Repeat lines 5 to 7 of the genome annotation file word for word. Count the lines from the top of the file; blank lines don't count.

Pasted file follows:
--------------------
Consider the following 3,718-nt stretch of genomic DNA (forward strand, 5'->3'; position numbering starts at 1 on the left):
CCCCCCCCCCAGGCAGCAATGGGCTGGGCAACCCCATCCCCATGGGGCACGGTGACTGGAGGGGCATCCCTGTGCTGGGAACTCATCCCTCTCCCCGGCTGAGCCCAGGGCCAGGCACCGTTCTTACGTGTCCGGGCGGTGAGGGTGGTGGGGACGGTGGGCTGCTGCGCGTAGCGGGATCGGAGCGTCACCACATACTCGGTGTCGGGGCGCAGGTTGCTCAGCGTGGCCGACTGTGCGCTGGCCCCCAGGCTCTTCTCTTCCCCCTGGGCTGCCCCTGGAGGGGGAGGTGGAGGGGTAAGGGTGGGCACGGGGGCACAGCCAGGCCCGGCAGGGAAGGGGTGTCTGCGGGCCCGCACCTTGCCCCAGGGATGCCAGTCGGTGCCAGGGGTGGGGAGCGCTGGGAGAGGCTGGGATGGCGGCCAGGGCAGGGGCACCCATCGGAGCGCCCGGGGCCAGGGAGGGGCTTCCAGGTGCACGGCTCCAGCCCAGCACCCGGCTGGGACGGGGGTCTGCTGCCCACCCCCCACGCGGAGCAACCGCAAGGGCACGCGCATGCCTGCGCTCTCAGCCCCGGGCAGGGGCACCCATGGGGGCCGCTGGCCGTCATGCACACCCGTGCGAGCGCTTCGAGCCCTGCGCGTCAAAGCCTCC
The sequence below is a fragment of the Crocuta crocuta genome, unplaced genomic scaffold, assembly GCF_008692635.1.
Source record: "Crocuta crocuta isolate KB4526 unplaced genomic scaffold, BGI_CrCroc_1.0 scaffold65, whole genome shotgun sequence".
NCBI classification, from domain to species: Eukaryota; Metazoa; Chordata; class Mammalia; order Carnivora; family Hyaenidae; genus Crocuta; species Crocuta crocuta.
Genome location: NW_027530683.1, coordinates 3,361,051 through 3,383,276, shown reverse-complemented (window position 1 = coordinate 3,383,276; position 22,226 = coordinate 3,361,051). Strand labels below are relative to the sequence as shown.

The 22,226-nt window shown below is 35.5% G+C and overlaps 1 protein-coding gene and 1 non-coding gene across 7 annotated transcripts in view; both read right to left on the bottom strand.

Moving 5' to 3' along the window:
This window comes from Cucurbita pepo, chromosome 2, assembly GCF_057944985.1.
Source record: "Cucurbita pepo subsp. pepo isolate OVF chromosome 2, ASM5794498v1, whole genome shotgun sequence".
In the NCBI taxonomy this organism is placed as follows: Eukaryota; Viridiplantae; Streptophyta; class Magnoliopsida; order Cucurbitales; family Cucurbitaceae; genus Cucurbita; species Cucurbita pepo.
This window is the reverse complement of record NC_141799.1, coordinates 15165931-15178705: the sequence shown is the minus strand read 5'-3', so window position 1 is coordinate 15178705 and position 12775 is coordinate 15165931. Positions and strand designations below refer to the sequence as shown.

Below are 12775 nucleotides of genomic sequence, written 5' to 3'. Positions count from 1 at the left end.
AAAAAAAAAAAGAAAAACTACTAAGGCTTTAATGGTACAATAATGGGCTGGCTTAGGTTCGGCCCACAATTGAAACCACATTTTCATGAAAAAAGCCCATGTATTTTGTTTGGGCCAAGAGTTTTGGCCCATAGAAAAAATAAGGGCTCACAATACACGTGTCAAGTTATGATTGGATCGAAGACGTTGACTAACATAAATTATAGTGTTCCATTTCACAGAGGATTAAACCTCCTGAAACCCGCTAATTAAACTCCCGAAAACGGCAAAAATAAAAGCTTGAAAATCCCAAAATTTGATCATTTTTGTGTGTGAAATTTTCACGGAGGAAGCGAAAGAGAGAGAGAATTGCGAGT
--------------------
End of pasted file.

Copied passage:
NCBI classification, from domain to species: Eukaryota; Metazoa; Chordata; class Mammalia; order Carnivora; family Hyaenidae; genus Crocuta; species Crocuta crocuta.
Genome location: NW_027530683.1, coordinates 3,361,051 through 3,383,276, shown reverse-complemented (window position 1 = coordinate 3,383,276; position 22,226 = coordinate 3,361,051). Strand labels below are relative to the sequence as shown.

The 22,226-nt window shown below is 35.5% G+C and overlaps 1 protein-coding gene and 1 non-coding gene across 7 annotated transcripts in view; both read right to left on the bottom strand.